Strategies used by victims have also been studied, albeit not extensively. In offline stalking, strategies have been categorized as the following, viz., informal coping (seeking help and advice from family, friends, and colleagues), relocation coping (moving to a new place of residence, school, or workplace), interactional coping (confronting the stalker), and formal coping (lodging complaint with police).[17] In a study among victims of cyberstalking, strategies used include ignoring/avoidance, active technological dissociation, help-seeking, negotiating or threatening the pursuer, making false excuses, changing and upgrading accounts, and counter-attacking the stalker.[10] The trauma experienced by the victim best correlates to the number of coping responses the victim has to employ.[3]

Legal implications

Arrest rates, prosecution, and conviction rates for stalking are relatively low in contrast to reported high prevalence of stalking.[4] This may be because the justice systems focus more on physical harm to the victim rather than psychological distress associated with stalking. Recently, India amended Section 344 of IPC, wherein Section 354-D states that any man who (i) follows a woman and contacts or attempts to contact such woman to foster personal interaction repeatedly despite a clear indication of disinterest by such woman or (ii) monitors the use by a woman of the internet, e-mail, or any other form of electronic communication commits the offence of stalking. This amendment covers for physical stalking and cyberstalking. It allows exception when such an act is pursued for the purpose of preventing or detecting crime or pursued after due process of any law. First-time offenders can be punished up to a maximum of 3 years with/without fine and subsequent offense(s) can be punished for up to maximum 5 years with/without fine. In a statement by the Minister of State for Home Affairs, 7132 cases of stalking were registered in 2016 for which 8620 arrests were made and 481 persons were convicted. Cumulative for the years 2014–2016, 18,097 cases were registered, 20,743 arrests were made, and 1216 convicted, giving a conviction rate of <7%.[18] Section 354-D has been criticized for not being gender neutral, perpetrator being male and victim being female.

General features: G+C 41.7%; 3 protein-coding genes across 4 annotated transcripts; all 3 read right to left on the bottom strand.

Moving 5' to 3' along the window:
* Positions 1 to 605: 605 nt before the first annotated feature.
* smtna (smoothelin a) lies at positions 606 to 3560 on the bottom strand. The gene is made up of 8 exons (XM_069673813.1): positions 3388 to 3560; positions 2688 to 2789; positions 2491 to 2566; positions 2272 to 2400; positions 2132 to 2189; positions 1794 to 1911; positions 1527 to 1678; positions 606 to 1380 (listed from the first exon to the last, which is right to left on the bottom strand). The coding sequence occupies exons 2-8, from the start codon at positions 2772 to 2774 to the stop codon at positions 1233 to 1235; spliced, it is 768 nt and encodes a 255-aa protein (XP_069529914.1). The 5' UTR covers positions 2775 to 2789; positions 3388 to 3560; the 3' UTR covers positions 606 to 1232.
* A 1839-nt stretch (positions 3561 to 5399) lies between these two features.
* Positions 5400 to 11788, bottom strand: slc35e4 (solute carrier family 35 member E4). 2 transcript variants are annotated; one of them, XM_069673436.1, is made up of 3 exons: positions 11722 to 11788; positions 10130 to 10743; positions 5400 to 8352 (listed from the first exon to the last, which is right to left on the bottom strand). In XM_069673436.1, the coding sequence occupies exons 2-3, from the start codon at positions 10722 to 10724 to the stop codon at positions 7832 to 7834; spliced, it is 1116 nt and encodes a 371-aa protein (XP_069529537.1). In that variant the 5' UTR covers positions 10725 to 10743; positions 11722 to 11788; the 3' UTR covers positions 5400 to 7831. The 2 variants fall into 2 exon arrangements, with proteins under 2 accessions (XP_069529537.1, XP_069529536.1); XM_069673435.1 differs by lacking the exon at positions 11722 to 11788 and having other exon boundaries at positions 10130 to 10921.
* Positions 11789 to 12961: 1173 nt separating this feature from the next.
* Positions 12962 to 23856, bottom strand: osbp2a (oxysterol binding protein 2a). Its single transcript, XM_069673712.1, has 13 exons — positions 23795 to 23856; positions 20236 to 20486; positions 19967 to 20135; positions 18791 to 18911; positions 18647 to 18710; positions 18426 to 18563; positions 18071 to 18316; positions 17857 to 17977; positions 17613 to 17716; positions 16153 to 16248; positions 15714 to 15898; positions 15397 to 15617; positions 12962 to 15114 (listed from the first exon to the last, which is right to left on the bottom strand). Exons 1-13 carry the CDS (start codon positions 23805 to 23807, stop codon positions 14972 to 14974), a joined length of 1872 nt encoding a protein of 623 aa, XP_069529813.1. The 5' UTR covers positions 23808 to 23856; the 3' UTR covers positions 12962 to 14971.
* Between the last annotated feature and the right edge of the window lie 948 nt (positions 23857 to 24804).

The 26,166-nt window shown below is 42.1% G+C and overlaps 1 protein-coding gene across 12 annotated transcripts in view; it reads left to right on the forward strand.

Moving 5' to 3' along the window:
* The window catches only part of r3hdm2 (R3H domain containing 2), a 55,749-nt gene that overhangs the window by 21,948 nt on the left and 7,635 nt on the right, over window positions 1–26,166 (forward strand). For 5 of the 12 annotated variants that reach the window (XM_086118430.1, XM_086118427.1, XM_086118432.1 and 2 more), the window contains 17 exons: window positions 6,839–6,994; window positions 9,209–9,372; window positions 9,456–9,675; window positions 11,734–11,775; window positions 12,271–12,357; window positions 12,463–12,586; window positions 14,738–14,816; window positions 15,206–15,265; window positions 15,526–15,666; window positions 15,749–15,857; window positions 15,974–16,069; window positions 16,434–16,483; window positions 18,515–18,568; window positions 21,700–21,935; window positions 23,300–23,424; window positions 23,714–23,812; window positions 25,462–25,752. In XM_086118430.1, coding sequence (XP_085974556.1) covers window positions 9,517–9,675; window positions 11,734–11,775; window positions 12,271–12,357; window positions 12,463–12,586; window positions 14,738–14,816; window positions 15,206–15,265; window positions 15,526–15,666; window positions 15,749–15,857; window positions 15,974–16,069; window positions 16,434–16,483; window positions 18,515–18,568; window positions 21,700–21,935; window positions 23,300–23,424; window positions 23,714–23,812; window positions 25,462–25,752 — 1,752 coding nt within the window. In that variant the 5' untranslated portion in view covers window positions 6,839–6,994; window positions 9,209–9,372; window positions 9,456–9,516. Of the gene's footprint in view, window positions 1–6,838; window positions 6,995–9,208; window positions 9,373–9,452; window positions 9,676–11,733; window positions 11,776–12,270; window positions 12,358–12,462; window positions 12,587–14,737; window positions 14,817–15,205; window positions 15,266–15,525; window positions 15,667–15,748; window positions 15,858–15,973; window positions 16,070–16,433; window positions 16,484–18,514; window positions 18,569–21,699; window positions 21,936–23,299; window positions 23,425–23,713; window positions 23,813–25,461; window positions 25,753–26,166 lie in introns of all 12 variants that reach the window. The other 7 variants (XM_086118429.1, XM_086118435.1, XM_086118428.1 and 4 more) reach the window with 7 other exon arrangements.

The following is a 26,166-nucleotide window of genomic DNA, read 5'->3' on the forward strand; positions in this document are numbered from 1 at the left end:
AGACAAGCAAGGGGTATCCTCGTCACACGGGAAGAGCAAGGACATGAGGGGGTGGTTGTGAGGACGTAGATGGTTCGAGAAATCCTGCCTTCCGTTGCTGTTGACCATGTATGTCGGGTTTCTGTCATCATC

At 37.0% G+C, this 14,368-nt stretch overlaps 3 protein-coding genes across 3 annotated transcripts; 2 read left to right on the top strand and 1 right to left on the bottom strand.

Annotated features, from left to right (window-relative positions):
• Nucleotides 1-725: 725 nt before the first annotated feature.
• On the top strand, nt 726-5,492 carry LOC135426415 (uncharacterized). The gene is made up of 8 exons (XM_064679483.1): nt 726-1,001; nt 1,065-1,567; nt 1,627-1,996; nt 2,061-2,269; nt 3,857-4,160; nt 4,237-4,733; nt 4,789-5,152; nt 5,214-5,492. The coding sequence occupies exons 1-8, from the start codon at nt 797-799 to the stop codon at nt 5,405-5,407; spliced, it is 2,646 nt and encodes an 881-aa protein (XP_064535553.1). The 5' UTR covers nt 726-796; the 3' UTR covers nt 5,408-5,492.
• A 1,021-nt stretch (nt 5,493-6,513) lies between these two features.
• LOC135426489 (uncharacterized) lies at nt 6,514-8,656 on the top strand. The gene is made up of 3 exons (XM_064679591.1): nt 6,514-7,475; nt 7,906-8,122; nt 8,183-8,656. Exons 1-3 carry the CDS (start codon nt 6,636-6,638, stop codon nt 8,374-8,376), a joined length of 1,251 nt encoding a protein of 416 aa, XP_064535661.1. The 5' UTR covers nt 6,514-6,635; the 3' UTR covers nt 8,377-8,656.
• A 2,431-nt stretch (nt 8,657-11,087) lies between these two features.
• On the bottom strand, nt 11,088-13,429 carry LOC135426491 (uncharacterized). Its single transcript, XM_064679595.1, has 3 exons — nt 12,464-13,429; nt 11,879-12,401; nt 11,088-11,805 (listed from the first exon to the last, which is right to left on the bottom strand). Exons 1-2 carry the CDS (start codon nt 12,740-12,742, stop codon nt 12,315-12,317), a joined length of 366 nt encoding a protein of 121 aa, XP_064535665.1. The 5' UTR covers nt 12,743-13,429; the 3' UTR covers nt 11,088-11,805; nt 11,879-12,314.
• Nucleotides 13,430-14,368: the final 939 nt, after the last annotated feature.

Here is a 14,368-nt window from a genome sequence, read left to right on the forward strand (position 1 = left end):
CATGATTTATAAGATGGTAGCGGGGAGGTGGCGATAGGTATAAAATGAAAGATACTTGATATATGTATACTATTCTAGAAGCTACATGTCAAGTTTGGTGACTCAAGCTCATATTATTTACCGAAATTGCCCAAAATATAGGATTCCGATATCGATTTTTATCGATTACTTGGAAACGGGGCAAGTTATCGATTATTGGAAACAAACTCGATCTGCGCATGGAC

There are also other provisions in India that can be applied in cases of stalking and cyberstalking. Section 507 of IPC recognizes criminal intimidation by anonymous communication as a crime, while Section 509 of IPC recognizes “words, gestures or act intended to insult the modesty of women” as crime. The Information Technology Act, 2000, Section 67 defines publishing any obscene content or posting such content in electronic form as a crime. Further, the Act is gender neutral and provides much harsher punishment.

  Conclusions Top

Stalking is an extremely unpleasant experience (the senior author can affirm it from his personal experience).[19] Cyberstalking can be even more unpleasant with high degree of psychosocial and psychological consequences. Education can be useful for perpetrators/pursuers, especially for pursuers who may not recognize that their behavior is upsetting to their targets. There is a need for increased vigilance in policing online social platforms, such as WhatsApp, Tinder, Instagram, Facebook, and Twitter, to identify incidents of cyberstalking and to provide greater safety for potential/actual targets online.

We live in a rapidly expanding and burgeoning era of technological advances coupled with anonymity and paranoia (leading onto heightening surveillance) due to which potential opportunities for unwanted pursuing are greater. Nevertheless, with appropriate, legal, political, and social will and desire, such undesirable behavior can be curbed. As mental health professionals, we need to be able to contribute in greater ways by understanding the psychosocial aspects related to the potential victims and perpetrators, the acts, and the consequences so that one can find better solutions and potentially curb and/or eradicate this ever-growing menace.